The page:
Nowadays incredulity follows the Gonzo logo. That once stalwart mark associated with Gankutsuou and Full Metal Panic, which in its latter years branded atrocity (Dragonaut) and mediocrity (Speed Grapher) alike and culminated in the studio's unceremonious booting from the lucrative Strike Witches franchise.
It's with much surprise then that Last Exile: Fam of the Silver Wing is so good. Not just "good for Gonzo", but genuinely entertaining. Could this be the series to restore the studio's lustre and break it free from a reputation of shoddy endings?
The first series of Last Exile didn't set the world on fire like a 10th Anniversary show should, however it had a unique blend of steam-punk styling and airship fetishising that made it pleasant to watch even when haphazardly animated. With eyes on a grander narrative the purely character driven plot of the first series is mutated into something more political and imperialist.
A lot can be said for a good story well told. Ano Natsu de Matteru rockets into the romance genre with a concept that by all rights should be weary from overuse, but is instead energised by likeable characters and a story that is impassioned and dramatic with little triteness.
Crowbarring five teenagers onto a sub-tropical island was suspect enough but meeting up with a childhood friend...
Not surprising really given the talent behind almost every facet: the director has past triumphs with Toradora!, Ano Hi Mita Hana andA Certain Scientific Railgun, the writer is the same person responsible for Please! Teacher and music is provided by the imitable I'VE SOUND group including opening lyrics penned by none other than alumni KOTOKO - it's like getting the band back together. The creators indelible fingerprints are everywhere, whether it's the cerulean skies and over-saturated greenery encapsulating a youthful summer or the skilful manipulation of character affections and steady meting out of drama; to say it was well produced would be doing it a disservice.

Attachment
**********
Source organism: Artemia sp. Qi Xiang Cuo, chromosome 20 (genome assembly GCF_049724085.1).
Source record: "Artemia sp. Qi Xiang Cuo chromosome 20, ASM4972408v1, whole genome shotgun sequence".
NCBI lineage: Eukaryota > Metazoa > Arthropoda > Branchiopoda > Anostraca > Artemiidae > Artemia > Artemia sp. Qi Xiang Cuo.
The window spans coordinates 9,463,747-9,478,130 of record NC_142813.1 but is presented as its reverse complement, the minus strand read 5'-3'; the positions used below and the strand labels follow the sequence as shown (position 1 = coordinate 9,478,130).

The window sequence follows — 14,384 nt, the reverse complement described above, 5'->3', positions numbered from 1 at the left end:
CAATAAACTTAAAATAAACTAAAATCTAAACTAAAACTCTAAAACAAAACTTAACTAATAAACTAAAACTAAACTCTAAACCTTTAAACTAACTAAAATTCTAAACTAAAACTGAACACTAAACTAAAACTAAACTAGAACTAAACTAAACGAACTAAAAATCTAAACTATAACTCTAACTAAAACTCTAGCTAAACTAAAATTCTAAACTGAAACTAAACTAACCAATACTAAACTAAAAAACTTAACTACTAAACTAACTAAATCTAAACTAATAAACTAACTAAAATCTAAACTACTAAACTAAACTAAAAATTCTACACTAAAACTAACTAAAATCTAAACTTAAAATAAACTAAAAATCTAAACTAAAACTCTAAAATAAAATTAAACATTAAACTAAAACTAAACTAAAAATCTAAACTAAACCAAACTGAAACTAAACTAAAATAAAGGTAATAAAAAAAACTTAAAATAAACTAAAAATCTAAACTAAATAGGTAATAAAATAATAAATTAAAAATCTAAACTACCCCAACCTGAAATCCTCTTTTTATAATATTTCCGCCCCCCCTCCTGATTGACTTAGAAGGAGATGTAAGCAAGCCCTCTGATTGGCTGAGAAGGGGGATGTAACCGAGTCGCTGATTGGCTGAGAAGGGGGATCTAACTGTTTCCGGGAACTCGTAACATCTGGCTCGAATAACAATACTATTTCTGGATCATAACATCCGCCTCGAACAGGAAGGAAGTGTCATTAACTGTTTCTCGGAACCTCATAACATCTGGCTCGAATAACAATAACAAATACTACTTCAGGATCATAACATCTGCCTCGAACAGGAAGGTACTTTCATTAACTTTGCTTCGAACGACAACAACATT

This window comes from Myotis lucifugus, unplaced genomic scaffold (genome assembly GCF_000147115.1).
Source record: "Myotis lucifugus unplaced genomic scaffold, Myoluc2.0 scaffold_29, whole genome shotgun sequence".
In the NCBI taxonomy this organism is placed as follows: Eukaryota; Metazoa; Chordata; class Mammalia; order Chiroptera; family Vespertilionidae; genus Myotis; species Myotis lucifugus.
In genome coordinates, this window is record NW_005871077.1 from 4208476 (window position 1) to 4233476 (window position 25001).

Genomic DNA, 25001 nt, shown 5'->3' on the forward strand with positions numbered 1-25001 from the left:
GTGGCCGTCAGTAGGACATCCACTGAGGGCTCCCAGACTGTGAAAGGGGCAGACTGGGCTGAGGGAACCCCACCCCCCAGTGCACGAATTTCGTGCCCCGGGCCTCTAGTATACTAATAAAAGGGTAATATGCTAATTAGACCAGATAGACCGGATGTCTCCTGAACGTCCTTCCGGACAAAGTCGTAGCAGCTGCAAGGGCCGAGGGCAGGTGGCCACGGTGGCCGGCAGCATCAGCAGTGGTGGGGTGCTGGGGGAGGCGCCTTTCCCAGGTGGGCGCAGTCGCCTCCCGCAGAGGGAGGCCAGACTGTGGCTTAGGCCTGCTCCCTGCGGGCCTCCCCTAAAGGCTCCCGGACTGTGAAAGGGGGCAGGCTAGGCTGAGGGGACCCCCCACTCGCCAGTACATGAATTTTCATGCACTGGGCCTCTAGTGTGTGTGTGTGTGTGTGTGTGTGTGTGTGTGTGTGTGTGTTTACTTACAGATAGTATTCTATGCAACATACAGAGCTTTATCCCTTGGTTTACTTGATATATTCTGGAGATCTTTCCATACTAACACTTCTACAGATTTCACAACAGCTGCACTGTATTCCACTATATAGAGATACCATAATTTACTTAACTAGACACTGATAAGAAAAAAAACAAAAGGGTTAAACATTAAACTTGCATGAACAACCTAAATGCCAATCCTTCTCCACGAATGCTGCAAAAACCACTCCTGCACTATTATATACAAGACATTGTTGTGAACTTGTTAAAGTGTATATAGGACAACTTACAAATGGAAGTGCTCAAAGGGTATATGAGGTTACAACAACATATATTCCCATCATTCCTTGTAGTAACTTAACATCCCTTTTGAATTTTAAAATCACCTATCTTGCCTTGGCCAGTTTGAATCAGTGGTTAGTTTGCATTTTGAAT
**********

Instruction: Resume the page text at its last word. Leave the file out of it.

Spring 2012 is coming, attempting to wrap up Winter 2011.
This is not the Age of Aquarius. The first series of Aquarion was mediocre at best - surprising really given Yoko Kanno's duties on the soundtrack and the birth of what should have been a decent pop-star in the form of AKINO. EVOL comes after an ill-advised OVA and reboots the premise by retaining the giant robot consisting of separately piloted craft - think Getter Robo except with squeals of orgasmic delight from the female aviators - but amps up the ridiculous factor to eleven. The opening episodes are pleasing in how seriously the show doesn't take itself with a a male protagonist who floats on wings growing from his ankles when he has any naughty thoughts.
Nisemonogatari is a very understanding series. It understands the difference between pornography and eroticism is a fine line and gyrates provocatively on the latter side. It understands that by emasculating the protagonist and slavishly worshipping the otherwise entirely female cast it champions misandry over feminism. It understands family members transcend the commonly held notions of love and hate and that often reason and logic don't apply. It also understands, and this is crucial, that as a phenomenon, the Monogatari franchise (including Bakemonogatari before and the upcoming Kizumonogatari film) are fleeting. And damned if it isn't going to burn magnesium bright while it can.
inspires slavish devotion and cultish adoration because it has passion circulating in its veins
All the pieces from Bakemonogatari are in place here: art and animation that sucker-punch the retinas, banter that strafes wit and tedium and a supernatural affliction story framework for support. Like Akiyuki Shinbo's previous role as director with studio SHAFT the production is, sometimes pompous, but always slick and confident and plays strongly to the intended audience. Specifically, eroticism for otaku. Not the flesh markets that series like Queen's Blade, Yosuga no Sora or Ladies versus Butlers are, but understanding how to titillate rather than satiate and the confidence to put the story on hold for an episode to indulge in this.